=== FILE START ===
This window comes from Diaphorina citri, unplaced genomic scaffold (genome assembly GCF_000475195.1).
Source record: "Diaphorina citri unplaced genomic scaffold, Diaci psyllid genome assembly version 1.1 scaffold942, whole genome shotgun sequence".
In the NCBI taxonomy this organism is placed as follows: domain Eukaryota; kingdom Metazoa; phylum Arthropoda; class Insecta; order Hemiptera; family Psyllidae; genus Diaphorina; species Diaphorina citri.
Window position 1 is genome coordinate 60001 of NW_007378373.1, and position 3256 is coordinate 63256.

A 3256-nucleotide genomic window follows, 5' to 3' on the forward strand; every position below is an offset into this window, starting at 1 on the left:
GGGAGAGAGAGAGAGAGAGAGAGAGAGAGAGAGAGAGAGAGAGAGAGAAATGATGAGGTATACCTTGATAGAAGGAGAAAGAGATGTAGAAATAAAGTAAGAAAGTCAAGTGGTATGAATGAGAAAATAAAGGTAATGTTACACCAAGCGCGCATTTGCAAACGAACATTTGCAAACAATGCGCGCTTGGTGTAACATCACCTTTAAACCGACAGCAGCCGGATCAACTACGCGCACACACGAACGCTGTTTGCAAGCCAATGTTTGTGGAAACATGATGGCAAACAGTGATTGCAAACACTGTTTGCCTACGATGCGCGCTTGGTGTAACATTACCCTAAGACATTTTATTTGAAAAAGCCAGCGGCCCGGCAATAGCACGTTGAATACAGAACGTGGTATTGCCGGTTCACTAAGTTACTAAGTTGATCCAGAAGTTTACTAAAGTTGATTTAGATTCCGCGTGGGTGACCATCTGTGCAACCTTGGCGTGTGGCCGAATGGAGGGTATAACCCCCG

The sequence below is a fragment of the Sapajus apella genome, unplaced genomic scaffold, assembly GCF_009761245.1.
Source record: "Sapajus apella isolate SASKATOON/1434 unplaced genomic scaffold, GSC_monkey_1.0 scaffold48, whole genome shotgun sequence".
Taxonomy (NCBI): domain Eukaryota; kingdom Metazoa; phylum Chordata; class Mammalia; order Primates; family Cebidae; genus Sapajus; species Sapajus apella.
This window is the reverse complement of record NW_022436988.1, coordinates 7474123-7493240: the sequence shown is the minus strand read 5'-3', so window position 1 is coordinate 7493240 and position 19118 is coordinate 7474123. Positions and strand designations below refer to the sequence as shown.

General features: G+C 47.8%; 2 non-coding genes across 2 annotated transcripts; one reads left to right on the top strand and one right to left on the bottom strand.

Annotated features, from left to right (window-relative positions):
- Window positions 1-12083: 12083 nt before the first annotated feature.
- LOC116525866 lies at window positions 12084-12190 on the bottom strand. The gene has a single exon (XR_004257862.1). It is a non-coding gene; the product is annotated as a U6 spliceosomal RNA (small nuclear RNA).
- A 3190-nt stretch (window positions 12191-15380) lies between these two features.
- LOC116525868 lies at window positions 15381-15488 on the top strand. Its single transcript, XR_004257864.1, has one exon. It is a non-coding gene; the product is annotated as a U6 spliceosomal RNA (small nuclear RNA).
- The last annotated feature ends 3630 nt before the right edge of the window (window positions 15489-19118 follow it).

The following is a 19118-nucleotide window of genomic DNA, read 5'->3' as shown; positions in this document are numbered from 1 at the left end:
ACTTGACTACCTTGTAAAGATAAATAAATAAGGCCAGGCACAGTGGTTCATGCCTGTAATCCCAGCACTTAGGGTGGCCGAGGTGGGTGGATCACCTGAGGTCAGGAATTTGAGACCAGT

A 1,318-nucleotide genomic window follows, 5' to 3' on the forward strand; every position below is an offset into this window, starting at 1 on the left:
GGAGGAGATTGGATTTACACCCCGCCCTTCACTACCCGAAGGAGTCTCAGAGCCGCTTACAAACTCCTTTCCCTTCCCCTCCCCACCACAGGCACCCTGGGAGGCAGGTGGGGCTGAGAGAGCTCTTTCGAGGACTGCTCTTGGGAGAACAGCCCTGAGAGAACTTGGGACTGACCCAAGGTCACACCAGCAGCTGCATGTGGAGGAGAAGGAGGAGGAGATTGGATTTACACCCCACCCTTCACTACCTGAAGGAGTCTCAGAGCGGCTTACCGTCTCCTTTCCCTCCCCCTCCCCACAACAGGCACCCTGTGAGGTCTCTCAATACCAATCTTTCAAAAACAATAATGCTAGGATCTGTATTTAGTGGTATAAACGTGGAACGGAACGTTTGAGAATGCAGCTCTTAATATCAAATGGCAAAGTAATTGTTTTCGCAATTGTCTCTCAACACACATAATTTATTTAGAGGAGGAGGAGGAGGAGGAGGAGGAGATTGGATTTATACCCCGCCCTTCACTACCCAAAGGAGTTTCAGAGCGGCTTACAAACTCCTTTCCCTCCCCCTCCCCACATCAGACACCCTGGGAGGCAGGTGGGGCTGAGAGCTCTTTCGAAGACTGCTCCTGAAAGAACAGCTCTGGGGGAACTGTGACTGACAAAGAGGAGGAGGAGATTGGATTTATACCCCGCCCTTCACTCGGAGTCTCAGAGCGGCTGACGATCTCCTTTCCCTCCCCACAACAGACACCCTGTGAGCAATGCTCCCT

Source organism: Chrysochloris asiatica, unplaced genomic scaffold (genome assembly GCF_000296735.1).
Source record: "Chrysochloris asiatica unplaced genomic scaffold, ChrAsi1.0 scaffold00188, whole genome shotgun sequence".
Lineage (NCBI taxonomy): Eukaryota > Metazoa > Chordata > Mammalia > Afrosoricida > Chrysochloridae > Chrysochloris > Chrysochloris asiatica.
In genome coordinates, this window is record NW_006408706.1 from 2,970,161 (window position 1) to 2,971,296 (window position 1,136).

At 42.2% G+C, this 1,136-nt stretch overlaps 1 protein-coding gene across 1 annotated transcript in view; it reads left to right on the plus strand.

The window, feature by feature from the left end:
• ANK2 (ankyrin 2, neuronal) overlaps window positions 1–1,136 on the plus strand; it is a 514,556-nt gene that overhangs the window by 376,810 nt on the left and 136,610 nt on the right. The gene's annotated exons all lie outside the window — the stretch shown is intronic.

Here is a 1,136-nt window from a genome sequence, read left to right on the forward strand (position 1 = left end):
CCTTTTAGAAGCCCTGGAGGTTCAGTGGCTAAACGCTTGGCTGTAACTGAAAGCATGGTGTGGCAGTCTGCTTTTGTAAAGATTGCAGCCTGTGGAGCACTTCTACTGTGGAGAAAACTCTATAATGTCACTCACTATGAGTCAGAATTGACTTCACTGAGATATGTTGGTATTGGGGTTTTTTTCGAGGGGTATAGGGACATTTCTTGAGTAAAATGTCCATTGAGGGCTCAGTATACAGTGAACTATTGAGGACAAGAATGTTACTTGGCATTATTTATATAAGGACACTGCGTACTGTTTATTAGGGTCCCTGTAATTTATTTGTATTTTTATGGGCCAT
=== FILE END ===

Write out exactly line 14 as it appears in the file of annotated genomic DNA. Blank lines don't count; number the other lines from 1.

- LOC116525866 lies at window positions 12084-12190 on the bottom strand. The gene has a single exon (XR_004257862.1). It is a non-coding gene; the product is annotated as a U6 spliceosomal RNA (small nuclear RNA).